New Books

Legislative Style by Dr. William Bernhard & Dr. Tracy Sulkin

Book cover for Legislative Style written by Dr. William Bernhard and Dr. Tracy SulkinOnce elected, members of Congress face difficult decisions about how to allocate their time and effort. On which issues should they focus? What is the right balance between working in one’s district and on Capitol Hill? How much should they engage with the media to cultivate a national reputation? William Bernhard and Tracy Sulkin argue that these decisions and others define a “legislative style” that aligns with a legislator’s ambitions, experiences, and personal inclinations, as well as any significant electoral and institutional constraints. 

Bernhard and Sulkin have developed a systematic approach for looking at legislative style through a variety of criteria, including the number of the bills passed, number of speeches given, amount of money raised, and the percentage of time a legislator voted in line with his or her party. Applying this to ten congresses, r epresenting twenty years of congressional data, from 1989 to 2009, they reveal that legislators’ activity falls within five predictable styles. These styles remain relatively consistent throughout legislators’ time in office, though a legislator’s style can change as career goals evolve, as well as with changes to individual or larger political interests, as in redistricting or a majority shift. Offering insight into a number of enduring questions in legislative politics, Legislative Style is a rich and nuanced account of legislators’ activity on Capitol Hill.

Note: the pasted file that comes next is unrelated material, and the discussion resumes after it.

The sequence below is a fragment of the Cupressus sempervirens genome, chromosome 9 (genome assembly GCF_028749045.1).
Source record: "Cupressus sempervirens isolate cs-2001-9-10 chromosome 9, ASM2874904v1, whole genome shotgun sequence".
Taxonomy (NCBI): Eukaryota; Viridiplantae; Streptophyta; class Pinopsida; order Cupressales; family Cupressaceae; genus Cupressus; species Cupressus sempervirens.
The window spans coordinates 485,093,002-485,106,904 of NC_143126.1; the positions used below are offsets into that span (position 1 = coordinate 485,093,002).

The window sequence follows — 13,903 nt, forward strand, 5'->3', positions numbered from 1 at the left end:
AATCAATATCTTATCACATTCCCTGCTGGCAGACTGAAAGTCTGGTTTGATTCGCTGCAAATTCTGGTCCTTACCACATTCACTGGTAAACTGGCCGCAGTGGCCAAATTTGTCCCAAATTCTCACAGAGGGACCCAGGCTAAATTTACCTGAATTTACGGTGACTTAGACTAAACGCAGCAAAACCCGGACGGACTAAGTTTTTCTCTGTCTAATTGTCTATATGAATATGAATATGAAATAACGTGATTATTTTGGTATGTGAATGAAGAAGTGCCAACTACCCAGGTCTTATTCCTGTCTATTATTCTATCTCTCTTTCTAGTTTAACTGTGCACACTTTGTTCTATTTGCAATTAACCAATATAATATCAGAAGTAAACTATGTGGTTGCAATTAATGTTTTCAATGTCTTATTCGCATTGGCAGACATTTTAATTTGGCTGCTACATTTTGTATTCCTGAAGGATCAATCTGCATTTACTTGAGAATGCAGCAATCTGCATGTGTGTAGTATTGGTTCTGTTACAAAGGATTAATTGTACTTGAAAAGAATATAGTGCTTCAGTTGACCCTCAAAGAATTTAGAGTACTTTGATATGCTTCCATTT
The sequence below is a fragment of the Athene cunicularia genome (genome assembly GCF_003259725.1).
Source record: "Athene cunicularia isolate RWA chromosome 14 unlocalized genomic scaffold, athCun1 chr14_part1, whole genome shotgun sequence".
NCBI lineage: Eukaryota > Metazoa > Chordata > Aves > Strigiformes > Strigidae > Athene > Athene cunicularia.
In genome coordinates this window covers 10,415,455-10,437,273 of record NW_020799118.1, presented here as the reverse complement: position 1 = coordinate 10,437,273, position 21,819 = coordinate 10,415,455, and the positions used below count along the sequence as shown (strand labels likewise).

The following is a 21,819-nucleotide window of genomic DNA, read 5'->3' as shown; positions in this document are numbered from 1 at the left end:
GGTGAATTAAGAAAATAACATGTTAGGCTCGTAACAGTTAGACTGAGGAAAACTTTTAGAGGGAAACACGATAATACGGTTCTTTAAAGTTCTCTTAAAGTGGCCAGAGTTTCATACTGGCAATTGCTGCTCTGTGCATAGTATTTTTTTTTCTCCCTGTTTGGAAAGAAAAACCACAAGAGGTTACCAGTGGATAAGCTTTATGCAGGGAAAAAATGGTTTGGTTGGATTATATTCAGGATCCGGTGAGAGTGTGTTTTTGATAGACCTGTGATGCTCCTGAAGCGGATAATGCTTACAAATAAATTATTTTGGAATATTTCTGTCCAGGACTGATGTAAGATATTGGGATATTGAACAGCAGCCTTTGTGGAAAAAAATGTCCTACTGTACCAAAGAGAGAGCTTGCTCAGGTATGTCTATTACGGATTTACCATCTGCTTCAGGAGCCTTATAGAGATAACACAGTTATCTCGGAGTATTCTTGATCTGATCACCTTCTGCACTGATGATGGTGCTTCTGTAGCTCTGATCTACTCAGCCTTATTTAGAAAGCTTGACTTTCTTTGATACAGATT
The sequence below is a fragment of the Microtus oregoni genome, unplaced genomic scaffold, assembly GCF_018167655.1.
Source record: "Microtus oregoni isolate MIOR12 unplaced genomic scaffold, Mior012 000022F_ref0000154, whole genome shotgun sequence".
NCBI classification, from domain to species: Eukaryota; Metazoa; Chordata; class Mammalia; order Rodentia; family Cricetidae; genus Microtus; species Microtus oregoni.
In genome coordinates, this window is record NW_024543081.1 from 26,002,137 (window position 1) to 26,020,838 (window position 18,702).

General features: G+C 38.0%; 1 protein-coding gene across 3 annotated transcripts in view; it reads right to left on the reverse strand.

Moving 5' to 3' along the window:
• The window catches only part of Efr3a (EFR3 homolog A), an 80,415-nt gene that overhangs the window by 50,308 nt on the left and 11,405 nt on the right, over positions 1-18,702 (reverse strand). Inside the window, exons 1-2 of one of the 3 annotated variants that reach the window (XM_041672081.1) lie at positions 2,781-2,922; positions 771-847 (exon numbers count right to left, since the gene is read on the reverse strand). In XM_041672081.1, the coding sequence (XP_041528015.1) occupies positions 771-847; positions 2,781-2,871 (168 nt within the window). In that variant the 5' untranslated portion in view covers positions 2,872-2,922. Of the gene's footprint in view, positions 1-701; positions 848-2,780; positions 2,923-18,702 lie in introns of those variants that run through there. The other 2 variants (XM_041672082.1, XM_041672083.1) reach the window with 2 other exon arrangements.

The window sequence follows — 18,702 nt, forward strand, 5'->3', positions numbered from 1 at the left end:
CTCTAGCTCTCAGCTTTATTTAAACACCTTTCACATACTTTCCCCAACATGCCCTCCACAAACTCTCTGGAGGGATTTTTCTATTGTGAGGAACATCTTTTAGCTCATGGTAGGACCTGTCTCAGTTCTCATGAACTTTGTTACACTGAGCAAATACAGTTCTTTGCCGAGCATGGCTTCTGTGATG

Biocultural Creatures by Dr. Samantha Frost

Book cover for Biocultural Creatures, written by Dr. Samantha FrostSamantha Frost brings feminist and political theory together with findings in the life sciences to recuperate the category of the human for politics. Challenging the idea of human exceptionalism as well as other theories of subjectivity that rest on a distinction between biology and culture, Frost proposes that humans are biocultural creatures who quite literally are cultured within the material, social, and symbolic worlds they inhabit. Through discussions about carbon, the functions of cell membranes, the activity of genes and proteins, the work of oxygen, and the passage of time, Frost recasts questions about the nature of matter, identity, and embodiment.  In doing so, she elucidates the imbrication of the biological and cultural within the corporeal self.  In remapping the relation of humans to their habitats and arriving at the idea that humans are biocultural creatures, Frost provides new theoretical resources for responding to political and environmental crises and for thinking about how to transform the ways we live.